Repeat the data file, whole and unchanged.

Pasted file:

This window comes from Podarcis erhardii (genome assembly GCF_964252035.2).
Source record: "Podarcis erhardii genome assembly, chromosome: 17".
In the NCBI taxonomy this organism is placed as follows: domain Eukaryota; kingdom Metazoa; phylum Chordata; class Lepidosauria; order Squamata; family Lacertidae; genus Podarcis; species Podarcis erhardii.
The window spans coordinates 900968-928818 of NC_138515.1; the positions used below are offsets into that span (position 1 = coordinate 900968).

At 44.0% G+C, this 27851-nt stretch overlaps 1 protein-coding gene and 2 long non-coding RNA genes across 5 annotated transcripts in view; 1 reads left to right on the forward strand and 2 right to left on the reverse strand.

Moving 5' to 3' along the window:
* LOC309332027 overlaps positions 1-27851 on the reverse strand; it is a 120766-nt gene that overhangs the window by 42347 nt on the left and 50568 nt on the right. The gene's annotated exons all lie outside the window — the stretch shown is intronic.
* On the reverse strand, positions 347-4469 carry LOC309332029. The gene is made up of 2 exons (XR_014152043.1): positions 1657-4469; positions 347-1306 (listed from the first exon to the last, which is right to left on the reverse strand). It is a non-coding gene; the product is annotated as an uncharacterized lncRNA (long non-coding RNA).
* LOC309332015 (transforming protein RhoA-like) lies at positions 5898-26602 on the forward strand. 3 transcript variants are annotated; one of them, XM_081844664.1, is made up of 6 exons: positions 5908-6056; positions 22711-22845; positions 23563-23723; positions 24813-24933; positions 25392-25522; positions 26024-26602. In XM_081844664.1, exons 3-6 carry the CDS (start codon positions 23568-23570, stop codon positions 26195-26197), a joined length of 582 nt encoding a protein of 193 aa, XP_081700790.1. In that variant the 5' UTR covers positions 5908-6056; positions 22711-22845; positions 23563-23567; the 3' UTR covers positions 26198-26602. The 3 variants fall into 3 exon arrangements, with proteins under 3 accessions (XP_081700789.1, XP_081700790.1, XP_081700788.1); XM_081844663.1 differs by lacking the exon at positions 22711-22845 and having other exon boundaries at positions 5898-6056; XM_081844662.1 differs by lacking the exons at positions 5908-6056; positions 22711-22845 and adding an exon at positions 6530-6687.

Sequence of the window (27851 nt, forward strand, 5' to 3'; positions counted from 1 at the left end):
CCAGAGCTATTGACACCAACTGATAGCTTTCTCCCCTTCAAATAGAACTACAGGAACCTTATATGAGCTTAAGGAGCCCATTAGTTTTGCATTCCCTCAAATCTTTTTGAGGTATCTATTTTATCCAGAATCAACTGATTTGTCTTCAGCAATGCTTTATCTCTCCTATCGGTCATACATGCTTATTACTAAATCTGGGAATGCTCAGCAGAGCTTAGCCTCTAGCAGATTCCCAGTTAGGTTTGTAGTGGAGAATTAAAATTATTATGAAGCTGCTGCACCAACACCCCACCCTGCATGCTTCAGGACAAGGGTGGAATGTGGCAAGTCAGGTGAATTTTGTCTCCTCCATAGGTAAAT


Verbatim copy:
This window comes from Podarcis erhardii (genome assembly GCF_964252035.2).
Source record: "Podarcis erhardii genome assembly, chromosome: 17".
In the NCBI taxonomy this organism is placed as follows: domain Eukaryota; kingdom Metazoa; phylum Chordata; class Lepidosauria; order Squamata; family Lacertidae; genus Podarcis; species Podarcis erhardii.
The window spans coordinates 900968-928818 of NC_138515.1; the positions used below are offsets into that span (position 1 = coordinate 900968).

At 44.0% G+C, this 27851-nt stretch overlaps 1 protein-coding gene and 2 long non-coding RNA genes across 5 annotated transcripts in view; 1 reads left to right on the forward strand and 2 right to left on the reverse strand.

Moving 5' to 3' along the window:
* LOC309332027 overlaps positions 1-27851 on the reverse strand; it is a 120766-nt gene that overhangs the window by 42347 nt on the left and 50568 nt on the right. The gene's annotated exons all lie outside the window — the stretch shown is intronic.
* On the reverse strand, positions 347-4469 carry LOC309332029. The gene is made up of 2 exons (XR_014152043.1): positions 1657-4469; positions 347-1306 (listed from the first exon to the last, which is right to left on the reverse strand). It is a non-coding gene; the product is annotated as an uncharacterized lncRNA (long non-coding RNA).
* LOC309332015 (transforming protein RhoA-like) lies at positions 5898-26602 on the forward strand. 3 transcript variants are annotated; one of them, XM_081844664.1, is made up of 6 exons: positions 5908-6056; positions 22711-22845; positions 23563-23723; positions 24813-24933; positions 25392-25522; positions 26024-26602. In XM_081844664.1, exons 3-6 carry the CDS (start codon positions 23568-23570, stop codon positions 26195-26197), a joined length of 582 nt encoding a protein of 193 aa, XP_081700790.1. In that variant the 5' UTR covers positions 5908-6056; positions 22711-22845; positions 23563-23567; the 3' UTR covers positions 26198-26602. The 3 variants fall into 3 exon arrangements, with proteins under 3 accessions (XP_081700789.1, XP_081700790.1, XP_081700788.1); XM_081844663.1 differs by lacking the exon at positions 22711-22845 and having other exon boundaries at positions 5898-6056; XM_081844662.1 differs by lacking the exons at positions 5908-6056; positions 22711-22845 and adding an exon at positions 6530-6687.

Sequence of the window (27851 nt, forward strand, 5' to 3'; positions counted from 1 at the left end):
CCAGAGCTATTGACACCAACTGATAGCTTTCTCCCCTTCAAATAGAACTACAGGAACCTTATATGAGCTTAAGGAGCCCATTAGTTTTGCATTCCCTCAAATCTTTTTGAGGTATCTATTTTATCCAGAATCAACTGATTTGTCTTCAGCAATGCTTTATCTCTCCTATCGGTCATACATGCTTATTACTAAATCTGGGAATGCTCAGCAGAGCTTAGCCTCTAGCAGATTCCCAGTTAGGTTTGTAGTGGAGAATTAAAATTATTATGAAGCTGCTGCACCAACACCCCACCCTGCATGCTTCAGGACAAGGGTGGAATGTGGCAAGTCAGGTGAATTTTGTCTCCTCCATAGGTAAAT